Iran has also started paying greater attention to the southern Caucuses and to Turkey over the last couple of decades. The Islamic Republic’s overall approach to the Southern Caucuses as a potential sphere of influence and soft power has long bumped up against Turkey’s robust, multidimensional presence in the region. For Iran, Turkey has been a paradoxical neighbor—some times a competitor in regional strategic formulations, and some times an erstwhile ally in both regional and extra-regional developments. Azerbaijan has been similarly problematic, both because of the penchant for ethnic populism on the part of some of its leaders and its close alliance with Israel, thus partially explaining Iran’s closer ties with Georgia, with whom Azerbaijan has long had a military and territorial conflict.
Contemporary West Asia is typically portrayed as a region of fragility, plagued by lingering interstate conflict, ridden with the fallout from unresolved territorial disputes, and unsettled by the persistence of ethnic and religious identities which do not easily align with the creation of strong nation-states. In addition, persistent and debilitating authoritarian rule, the lack of political participation, and slow economic growth all cast their shadows on these states. Currently, the region has re-emerged as an area of geostrategic significance because of complex circumstances evolving in the Caucasus which have global implications. Within the context of the reinvigorated competition between Russia and the West occurring in the Ukraine, the three countries of the Southern Caucasus—Georgia, Azerbaijan and Armenia—suddenly matter a great deal to a variety of external actors, both in the neighborhood and farther afield. Bordering Turkey, south of Russia, and north of Iran, the Southern Caucasus has historically served as locus of great power competition, and in the current climate of regional and international affairs its geostrategic relevance is reinvigorated. In addition, the region draws extensive external attention due to its access to energy resources, and particularly to its crucial role in existing and planned pipelines that provide gas to Europe and elsewhere. Turkey has broad concerns in the region, ranging from hard security interests, to economic, energy, cultural and social interests. In the current stand-off between Europe and Russia, as well as the increasing European and American efforts to isolate Iran, Turkey may well be re-emerging as an important regional power.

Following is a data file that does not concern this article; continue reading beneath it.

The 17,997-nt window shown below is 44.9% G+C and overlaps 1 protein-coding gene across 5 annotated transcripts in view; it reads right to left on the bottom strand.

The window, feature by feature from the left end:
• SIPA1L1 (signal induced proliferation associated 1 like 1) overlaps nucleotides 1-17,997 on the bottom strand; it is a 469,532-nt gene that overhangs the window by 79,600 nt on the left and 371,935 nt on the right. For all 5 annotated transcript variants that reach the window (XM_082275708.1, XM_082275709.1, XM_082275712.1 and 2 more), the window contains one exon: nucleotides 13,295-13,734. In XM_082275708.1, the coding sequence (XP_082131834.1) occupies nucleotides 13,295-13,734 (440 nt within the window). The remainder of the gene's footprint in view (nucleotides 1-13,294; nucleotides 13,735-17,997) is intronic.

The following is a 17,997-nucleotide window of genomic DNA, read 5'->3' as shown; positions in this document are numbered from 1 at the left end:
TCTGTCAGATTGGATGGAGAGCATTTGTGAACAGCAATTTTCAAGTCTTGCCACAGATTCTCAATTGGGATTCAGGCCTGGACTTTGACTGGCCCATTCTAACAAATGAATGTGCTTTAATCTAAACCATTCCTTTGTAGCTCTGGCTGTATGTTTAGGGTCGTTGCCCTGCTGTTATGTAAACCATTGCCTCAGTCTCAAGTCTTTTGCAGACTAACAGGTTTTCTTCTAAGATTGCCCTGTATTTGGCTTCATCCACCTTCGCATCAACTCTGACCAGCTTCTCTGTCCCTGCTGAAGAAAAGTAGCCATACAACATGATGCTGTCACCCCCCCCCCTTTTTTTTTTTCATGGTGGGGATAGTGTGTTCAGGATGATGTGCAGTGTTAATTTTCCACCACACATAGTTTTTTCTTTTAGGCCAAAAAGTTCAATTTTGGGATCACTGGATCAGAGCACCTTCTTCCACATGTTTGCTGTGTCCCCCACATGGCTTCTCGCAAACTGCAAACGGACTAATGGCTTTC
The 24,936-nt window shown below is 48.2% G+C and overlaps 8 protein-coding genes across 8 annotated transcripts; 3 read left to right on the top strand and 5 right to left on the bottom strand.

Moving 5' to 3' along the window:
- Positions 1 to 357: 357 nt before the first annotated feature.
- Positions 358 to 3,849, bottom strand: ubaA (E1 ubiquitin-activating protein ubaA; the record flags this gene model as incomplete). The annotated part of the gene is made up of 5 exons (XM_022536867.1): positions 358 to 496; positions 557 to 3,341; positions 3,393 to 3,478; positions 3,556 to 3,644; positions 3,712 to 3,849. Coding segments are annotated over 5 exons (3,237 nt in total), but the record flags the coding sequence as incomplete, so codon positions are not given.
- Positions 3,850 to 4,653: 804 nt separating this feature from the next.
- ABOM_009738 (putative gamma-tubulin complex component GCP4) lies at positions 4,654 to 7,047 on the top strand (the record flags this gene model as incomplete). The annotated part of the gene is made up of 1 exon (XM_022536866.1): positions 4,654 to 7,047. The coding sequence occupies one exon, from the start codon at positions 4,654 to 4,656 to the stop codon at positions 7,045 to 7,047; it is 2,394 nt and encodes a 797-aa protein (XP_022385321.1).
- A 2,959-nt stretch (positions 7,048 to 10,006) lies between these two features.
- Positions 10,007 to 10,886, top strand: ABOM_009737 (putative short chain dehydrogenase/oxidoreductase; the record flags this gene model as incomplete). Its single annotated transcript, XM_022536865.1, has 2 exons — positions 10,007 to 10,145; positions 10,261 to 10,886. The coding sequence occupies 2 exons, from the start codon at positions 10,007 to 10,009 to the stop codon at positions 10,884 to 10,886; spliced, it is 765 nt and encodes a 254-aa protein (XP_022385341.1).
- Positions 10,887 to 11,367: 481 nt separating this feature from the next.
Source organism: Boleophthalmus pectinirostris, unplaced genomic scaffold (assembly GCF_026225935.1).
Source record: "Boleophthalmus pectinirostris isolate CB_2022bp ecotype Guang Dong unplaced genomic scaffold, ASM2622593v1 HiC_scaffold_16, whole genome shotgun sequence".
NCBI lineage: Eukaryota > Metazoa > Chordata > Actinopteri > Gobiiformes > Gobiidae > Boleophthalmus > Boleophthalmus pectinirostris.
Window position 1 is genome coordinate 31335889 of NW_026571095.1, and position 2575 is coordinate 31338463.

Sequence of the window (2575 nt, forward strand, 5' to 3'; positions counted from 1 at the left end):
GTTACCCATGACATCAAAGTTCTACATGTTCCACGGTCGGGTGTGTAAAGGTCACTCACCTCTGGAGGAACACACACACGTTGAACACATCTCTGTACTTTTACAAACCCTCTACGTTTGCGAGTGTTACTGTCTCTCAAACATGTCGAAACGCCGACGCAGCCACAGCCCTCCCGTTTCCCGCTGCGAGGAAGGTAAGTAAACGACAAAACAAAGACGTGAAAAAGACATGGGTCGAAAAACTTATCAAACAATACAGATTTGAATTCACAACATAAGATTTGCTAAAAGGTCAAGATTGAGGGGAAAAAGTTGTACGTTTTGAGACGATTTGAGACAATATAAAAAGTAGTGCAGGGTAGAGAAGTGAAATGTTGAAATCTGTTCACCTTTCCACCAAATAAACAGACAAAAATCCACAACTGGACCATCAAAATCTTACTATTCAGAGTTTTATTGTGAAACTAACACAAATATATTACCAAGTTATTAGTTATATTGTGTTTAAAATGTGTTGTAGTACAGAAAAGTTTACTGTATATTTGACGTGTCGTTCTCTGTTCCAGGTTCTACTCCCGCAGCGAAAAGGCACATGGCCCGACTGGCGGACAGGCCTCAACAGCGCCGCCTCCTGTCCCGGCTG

The events of 2011, while primarily involving only a small number of Arab states in the Middle East, have induced a sense that there is a global necessity to move towards more participatory forms of governance and to address outstanding issues of identity politics that undermine domestic, regional, and international stability.
Areas of Inquiry:
In line with this, in the 2014-2015 academic year CIRS has launched a new research initiative to provide further insight into the complex relationships and connections between the states of West Asia in geographic, political and socio-cultural terms. Amongst others, the topics that we will be exploring include:
- Power and Influence in the Southern Caucasus: The New Great Game
- Turkey’s Move Towards Soft Power Politics
- Pipeline Politics and the Role of Turkey
- The Role of Iran in the Southern Caucauses
- Energy Diplomacy in the Southern Caucasus
- The Southern Caucasus and the Arab World
- Oligarchs and Political Establishments in the Southern Caucasus
- Turkey and the Gulf Cooperation Council
- The Ethnic Dimension of Iran-Azerbaijan Relations
- Transnational Crime and Illicit Practices in the Southern Caucasus: Implications for National and Regional Security
- The Rise of Islamic Missionary Schools in the Caucasus
Article Co-Authored by Haya Al-Noaimi and Zahra Babar.